New study shows billions of urban citizens at risk of climate-related impacts by 2050

New research by Acclimatise, C40, the Urban Climate Change Research Network (UCCRN), and Global Covenant of Mayors for Climate & Energy reveals number of cities and citizens threatened by direct and indirect climate hazards if global greenhouse gas emissions continue unchecked. Bold climate action by cities is key to prevent 1.6 billion people being exposed to extreme heat, 800 million to coastal flooding, and 650 million to droughts. 

Billions of people in thousands of cities around the world will be at risk from climate-related heatwaves, drought, flooding, food shortages, blackouts and social inequality by mid-century without bold and urgent action to reduce greenhouse gas emissions. Fortunately, cities around the world are delivering bold climate solutions to avert these outcomes and create a healthier, safer, more equal and prosperous future for all urban citizens.

This new research predicts how many urban residents will face potentially devastating heat waves, flooding and droughts by 2050 if global warming continues on its current trajectory. The Future We Don’t Want – How climate change could impact the world’s greatest cities also looks at indirect climate impacts and estimates how climate change under a ‘business-as-usual scenario’ will impact urban food security and energy systems as well as the urban poor, who are most vulnerable to climate change.

Headline findings include that, by 2050

The Future We Don’t Want also contains concrete examples of bold climate solutions that cities are delivering, which, if adopted at-scale, could help prevent the worst impacts of climate change. The research was launched at the Adaptation Futures conference in Cape Town, where representatives of cities around the world are sharing ideas on how to prepare and adapt their cities for the effects of climate change.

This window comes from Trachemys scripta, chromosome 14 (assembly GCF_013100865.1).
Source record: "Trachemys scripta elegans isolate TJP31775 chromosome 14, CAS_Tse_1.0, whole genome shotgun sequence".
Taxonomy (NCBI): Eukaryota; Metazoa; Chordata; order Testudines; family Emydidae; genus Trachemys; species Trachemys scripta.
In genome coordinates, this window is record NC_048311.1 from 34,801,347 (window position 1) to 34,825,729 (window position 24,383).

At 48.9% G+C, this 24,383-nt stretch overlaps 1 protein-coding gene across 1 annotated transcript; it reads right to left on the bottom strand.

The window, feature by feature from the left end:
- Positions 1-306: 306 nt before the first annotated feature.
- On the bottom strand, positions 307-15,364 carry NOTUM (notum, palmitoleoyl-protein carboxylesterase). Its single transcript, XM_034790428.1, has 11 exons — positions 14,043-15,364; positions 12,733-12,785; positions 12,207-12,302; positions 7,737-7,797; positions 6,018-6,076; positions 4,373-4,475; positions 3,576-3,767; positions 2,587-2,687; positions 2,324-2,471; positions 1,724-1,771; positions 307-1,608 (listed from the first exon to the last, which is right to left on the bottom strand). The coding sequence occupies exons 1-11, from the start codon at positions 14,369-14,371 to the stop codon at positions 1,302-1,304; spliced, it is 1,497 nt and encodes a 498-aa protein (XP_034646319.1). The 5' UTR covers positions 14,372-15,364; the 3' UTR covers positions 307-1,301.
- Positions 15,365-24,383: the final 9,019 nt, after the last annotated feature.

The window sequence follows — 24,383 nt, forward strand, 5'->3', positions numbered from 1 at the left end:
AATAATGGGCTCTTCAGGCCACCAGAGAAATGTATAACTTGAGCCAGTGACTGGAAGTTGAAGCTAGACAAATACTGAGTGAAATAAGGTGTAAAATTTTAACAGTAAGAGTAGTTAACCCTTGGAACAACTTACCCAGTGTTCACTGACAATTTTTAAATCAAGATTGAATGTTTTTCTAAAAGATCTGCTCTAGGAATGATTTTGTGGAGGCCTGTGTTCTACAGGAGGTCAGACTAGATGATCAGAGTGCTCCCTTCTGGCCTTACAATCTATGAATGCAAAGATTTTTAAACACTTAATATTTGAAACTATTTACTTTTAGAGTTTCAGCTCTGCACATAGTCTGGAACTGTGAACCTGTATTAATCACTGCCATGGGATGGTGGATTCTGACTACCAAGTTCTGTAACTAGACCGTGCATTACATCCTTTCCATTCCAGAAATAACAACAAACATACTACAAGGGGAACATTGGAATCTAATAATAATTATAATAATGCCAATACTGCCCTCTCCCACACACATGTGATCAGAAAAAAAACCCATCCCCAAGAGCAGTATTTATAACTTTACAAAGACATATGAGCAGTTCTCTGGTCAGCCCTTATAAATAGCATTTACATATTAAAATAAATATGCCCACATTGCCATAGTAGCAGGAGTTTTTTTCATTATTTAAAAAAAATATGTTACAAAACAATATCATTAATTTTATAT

“For decades, scientists have been warning of the risks that climate change will pose from increasing global temperatures, rising sea levels, growing inequality and water, food and energy shortages. Now we have the clearest possible evidence of just what these impacts will mean for the citizens of the world’s cities, said Mark Watts, Executive Director C40 Cities. “This is the future that nobody wants. Our research should serve as a wake-up call on just how urgently we need to be delivering bold climate action.”

“For most C40 cities, the impacts of climate change are not a far-off threat. From Cape Town to Houston, Mayors are seeing severe droughts, storms, fires and more,” said Antha Williams, Head of Environmental Programs at Bloomberg Philanthropies and C40 Board Member, “As this report shows, C40 mayors are on the front line of climate change, and the actions they take today–to use less energy in buildings, transition to clean transportation and reduce waste—are necessary to ensure prosperity and safety for their citizens.”